The European Commission has published its report on intellectual property, with clothing and footwear remaining at the top of the league table of most highly pirated goods.
The ‘Report on the protection and enforcement of intellectual property rights in third countries’ is aimed at informing rights holders, in particular, small and medium-sized enterprises, about potential risks to their IPR when engaging in business activities in certain third countries.
It aims to allow them to design business strategies and operations to protect the value of their intangibles.
“Effective IPR protection and enforcement are crucial for economic growth and for the EU’s ability to stimulate innovation and stay competitive globally,” the European Commission said in its report.
“In practical terms, IPR is directly linked to the production and distribution of new and authentic goods and services from which all citizens benefit. This requires an optimal and economically efficient IP “infrastructure” which covers the legal recognition, registration, utilisation, and effective and adequate enforcement of all forms of IPR in both physical and online marketplaces.”
Citing a 2019 report from the European Intellectual Property Office (EUIPO) which measures losses to sectors between 2012-2016 as a result of IPR infringement, the average revenues lost by the clothing and footwear sector in the EU stood at a staggering EUR28.4bn, the highest of 11 sectors, with pharmaceuticals coming in second at EUR9.6bn.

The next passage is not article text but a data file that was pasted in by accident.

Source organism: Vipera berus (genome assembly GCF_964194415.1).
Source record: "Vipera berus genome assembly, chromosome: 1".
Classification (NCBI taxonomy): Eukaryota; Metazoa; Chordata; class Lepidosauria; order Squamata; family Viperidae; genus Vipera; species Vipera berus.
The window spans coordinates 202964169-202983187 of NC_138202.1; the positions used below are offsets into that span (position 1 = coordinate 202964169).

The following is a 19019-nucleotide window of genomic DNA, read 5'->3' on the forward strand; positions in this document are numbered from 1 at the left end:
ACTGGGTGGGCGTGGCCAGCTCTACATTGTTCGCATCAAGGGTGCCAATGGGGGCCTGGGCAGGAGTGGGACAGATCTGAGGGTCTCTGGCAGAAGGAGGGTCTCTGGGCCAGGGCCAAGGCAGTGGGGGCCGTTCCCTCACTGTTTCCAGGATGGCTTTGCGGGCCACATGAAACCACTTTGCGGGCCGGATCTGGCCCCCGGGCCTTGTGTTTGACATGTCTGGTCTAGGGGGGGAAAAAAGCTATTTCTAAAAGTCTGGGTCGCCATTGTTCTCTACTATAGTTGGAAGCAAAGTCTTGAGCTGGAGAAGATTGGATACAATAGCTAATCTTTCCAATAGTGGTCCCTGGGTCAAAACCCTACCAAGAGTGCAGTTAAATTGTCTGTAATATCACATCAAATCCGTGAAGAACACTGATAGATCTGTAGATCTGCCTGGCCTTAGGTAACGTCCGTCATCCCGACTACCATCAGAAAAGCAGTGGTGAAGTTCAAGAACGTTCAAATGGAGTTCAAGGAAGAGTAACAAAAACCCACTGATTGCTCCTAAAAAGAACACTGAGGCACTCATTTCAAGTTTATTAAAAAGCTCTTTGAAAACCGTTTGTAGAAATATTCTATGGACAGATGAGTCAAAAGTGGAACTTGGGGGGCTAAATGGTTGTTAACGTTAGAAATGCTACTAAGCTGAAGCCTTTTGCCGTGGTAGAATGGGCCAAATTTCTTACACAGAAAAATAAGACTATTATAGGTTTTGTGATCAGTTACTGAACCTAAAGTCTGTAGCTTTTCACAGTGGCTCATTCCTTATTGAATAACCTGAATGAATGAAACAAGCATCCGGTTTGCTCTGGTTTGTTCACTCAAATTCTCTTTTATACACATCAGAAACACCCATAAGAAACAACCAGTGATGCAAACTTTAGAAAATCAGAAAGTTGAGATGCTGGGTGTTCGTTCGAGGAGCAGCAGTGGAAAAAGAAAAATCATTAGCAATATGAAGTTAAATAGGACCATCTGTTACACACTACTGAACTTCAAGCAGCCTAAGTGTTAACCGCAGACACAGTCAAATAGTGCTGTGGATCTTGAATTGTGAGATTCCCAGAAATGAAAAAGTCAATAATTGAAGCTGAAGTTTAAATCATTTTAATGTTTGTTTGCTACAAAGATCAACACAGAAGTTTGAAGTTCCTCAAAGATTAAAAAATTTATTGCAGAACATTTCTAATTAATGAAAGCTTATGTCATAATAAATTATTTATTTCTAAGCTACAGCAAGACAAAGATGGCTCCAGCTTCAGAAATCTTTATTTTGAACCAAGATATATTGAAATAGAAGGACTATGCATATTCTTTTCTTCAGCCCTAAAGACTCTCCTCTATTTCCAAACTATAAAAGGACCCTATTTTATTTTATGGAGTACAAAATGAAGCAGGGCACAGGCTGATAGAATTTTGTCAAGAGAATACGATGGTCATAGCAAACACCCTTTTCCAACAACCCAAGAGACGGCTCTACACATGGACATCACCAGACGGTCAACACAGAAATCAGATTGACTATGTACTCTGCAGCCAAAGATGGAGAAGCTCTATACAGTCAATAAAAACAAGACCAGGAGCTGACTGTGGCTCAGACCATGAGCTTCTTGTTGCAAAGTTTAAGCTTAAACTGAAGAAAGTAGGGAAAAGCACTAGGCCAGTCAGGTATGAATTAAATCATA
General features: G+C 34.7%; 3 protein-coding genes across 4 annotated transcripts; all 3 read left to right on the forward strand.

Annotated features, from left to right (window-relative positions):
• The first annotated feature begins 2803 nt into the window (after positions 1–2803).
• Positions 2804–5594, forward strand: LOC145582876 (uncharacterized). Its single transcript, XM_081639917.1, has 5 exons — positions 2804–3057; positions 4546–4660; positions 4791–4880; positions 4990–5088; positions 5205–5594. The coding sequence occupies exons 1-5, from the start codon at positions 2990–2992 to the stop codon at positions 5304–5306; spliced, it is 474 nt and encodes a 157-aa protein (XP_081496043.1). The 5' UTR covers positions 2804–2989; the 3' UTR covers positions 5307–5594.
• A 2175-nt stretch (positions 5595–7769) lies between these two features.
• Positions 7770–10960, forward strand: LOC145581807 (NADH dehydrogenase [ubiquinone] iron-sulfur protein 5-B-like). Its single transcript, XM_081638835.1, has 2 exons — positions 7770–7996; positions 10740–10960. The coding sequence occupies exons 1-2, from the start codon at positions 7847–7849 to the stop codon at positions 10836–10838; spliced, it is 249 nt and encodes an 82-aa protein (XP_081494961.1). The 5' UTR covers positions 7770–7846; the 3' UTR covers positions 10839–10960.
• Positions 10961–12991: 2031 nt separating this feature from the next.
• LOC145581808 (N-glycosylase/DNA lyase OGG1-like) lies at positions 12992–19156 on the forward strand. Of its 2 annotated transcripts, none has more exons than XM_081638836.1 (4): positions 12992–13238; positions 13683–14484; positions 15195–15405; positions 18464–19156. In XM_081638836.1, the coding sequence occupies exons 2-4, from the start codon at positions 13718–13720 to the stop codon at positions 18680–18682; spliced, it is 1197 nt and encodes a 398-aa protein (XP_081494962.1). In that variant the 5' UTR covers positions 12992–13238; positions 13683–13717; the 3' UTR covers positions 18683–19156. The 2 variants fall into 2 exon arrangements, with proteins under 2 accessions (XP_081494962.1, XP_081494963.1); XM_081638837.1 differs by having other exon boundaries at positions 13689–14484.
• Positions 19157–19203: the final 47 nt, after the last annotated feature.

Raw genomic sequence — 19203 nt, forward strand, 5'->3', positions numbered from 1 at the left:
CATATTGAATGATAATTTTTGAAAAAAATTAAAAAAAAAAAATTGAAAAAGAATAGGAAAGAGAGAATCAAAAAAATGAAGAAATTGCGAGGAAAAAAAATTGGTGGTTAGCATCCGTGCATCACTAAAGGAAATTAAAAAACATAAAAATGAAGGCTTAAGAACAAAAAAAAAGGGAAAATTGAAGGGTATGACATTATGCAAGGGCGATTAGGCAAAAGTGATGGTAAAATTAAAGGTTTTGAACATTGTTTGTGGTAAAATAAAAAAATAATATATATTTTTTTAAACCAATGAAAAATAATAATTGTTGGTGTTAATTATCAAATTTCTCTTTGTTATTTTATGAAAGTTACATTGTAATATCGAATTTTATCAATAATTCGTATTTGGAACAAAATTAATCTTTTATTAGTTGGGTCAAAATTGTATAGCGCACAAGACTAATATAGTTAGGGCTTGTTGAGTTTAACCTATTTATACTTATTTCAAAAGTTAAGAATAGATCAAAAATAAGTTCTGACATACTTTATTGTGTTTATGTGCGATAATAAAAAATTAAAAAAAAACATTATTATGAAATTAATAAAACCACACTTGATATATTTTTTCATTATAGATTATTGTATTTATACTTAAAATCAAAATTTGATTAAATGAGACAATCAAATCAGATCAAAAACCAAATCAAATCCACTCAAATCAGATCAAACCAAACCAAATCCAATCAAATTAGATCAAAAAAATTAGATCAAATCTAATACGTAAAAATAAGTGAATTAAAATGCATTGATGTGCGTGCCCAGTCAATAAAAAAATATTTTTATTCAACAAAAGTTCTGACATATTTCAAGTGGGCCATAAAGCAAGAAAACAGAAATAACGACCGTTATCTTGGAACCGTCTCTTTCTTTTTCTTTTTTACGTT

The biggest culprits for where counterfeit clothing and footwear originates are named as China, Turkey and Ukraine, the Philippines, Indonesia and Thailand.
China remains the top priority country for the EU to tackle the issue of pirated goods “because of the scale and persistence of problems in the area of IPR protection and enforcement.” The report suggests more than 80% of seizures of counterfeit and pirated goods by EU customs authorities originate from China and Hong Kong.
Priority two countries are India, Indonesia, Russia, Turkey and Ukraine where “serious systemic problems have been identified in the area of IP protection and enforcement.”
Argentina, Brazil, Ecuador, Malaysia, and Thailand remain Priority 3 countries, and Nigeria and Saudi Arabia have been added as new countries to this category for 2019 as they show serious problems in the area of IP, causing considerable harm to EU businesses.
Click here for the full report.